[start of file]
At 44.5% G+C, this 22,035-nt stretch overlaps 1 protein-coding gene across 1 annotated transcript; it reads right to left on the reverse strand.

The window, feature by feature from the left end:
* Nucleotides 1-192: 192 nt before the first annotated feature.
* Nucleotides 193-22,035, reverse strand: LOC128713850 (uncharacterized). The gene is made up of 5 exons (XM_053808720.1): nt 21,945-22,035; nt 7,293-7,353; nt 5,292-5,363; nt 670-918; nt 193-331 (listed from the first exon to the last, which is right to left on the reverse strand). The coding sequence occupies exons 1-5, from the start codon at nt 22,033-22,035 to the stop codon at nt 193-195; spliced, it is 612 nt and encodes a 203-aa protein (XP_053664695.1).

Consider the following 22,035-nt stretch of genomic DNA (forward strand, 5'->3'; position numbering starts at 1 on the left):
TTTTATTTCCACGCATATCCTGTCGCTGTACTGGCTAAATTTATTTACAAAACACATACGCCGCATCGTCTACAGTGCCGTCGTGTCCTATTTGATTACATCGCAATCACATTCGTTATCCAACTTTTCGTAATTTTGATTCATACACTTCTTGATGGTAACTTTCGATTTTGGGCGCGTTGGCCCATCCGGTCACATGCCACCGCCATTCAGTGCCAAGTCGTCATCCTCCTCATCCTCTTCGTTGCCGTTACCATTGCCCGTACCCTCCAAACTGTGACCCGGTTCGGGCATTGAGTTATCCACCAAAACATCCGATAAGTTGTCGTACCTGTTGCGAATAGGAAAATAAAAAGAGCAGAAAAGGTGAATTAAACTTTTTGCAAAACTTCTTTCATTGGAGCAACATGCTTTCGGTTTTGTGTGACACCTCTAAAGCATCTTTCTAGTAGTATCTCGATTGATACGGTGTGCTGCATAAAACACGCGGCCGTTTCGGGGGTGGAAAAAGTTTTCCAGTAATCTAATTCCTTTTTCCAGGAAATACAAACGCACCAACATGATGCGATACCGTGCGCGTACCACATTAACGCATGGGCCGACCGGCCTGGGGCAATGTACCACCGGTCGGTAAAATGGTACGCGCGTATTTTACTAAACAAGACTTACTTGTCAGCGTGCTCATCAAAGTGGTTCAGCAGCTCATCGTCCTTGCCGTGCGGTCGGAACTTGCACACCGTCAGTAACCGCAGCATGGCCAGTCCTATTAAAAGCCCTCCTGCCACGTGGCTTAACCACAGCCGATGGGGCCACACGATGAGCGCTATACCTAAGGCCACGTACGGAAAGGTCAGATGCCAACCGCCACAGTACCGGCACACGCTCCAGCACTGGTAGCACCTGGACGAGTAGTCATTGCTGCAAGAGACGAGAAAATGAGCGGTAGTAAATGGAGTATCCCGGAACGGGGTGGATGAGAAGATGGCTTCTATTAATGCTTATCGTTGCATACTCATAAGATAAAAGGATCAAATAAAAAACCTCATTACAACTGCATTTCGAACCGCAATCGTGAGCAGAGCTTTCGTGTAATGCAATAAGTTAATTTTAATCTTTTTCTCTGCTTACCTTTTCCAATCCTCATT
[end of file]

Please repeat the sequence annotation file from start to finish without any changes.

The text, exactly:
At 44.5% G+C, this 22,035-nt stretch overlaps 1 protein-coding gene across 1 annotated transcript; it reads right to left on the reverse strand.

The window, feature by feature from the left end:
* Nucleotides 1-192: 192 nt before the first annotated feature.
* Nucleotides 193-22,035, reverse strand: LOC128713850 (uncharacterized). The gene is made up of 5 exons (XM_053808720.1): nt 21,945-22,035; nt 7,293-7,353; nt 5,292-5,363; nt 670-918; nt 193-331 (listed from the first exon to the last, which is right to left on the reverse strand). The coding sequence occupies exons 1-5, from the start codon at nt 22,033-22,035 to the stop codon at nt 193-195; spliced, it is 612 nt and encodes a 203-aa protein (XP_053664695.1).

Consider the following 22,035-nt stretch of genomic DNA (forward strand, 5'->3'; position numbering starts at 1 on the left):
TTTTATTTCCACGCATATCCTGTCGCTGTACTGGCTAAATTTATTTACAAAACACATACGCCGCATCGTCTACAGTGCCGTCGTGTCCTATTTGATTACATCGCAATCACATTCGTTATCCAACTTTTCGTAATTTTGATTCATACACTTCTTGATGGTAACTTTCGATTTTGGGCGCGTTGGCCCATCCGGTCACATGCCACCGCCATTCAGTGCCAAGTCGTCATCCTCCTCATCCTCTTCGTTGCCGTTACCATTGCCCGTACCCTCCAAACTGTGACCCGGTTCGGGCATTGAGTTATCCACCAAAACATCCGATAAGTTGTCGTACCTGTTGCGAATAGGAAAATAAAAAGAGCAGAAAAGGTGAATTAAACTTTTTGCAAAACTTCTTTCATTGGAGCAACATGCTTTCGGTTTTGTGTGACACCTCTAAAGCATCTTTCTAGTAGTATCTCGATTGATACGGTGTGCTGCATAAAACACGCGGCCGTTTCGGGGGTGGAAAAAGTTTTCCAGTAATCTAATTCCTTTTTCCAGGAAATACAAACGCACCAACATGATGCGATACCGTGCGCGTACCACATTAACGCATGGGCCGACCGGCCTGGGGCAATGTACCACCGGTCGGTAAAATGGTACGCGCGTATTTTACTAAACAAGACTTACTTGTCAGCGTGCTCATCAAAGTGGTTCAGCAGCTCATCGTCCTTGCCGTGCGGTCGGAACTTGCACACCGTCAGTAACCGCAGCATGGCCAGTCCTATTAAAAGCCCTCCTGCCACGTGGCTTAACCACAGCCGATGGGGCCACACGATGAGCGCTATACCTAAGGCCACGTACGGAAAGGTCAGATGCCAACCGCCACAGTACCGGCACACGCTCCAGCACTGGTAGCACCTGGACGAGTAGTCATTGCTGCAAGAGACGAGAAAATGAGCGGTAGTAAATGGAGTATCCCGGAACGGGGTGGATGAGAAGATGGCTTCTATTAATGCTTATCGTTGCATACTCATAAGATAAAAGGATCAAATAAAAAACCTCATTACAACTGCATTTCGAACCGCAATCGTGAGCAGAGCTTTCGTGTAATGCAATAAGTTAATTTTAATCTTTTTCTCTGCTTACCTTTTCCAATCCTCATT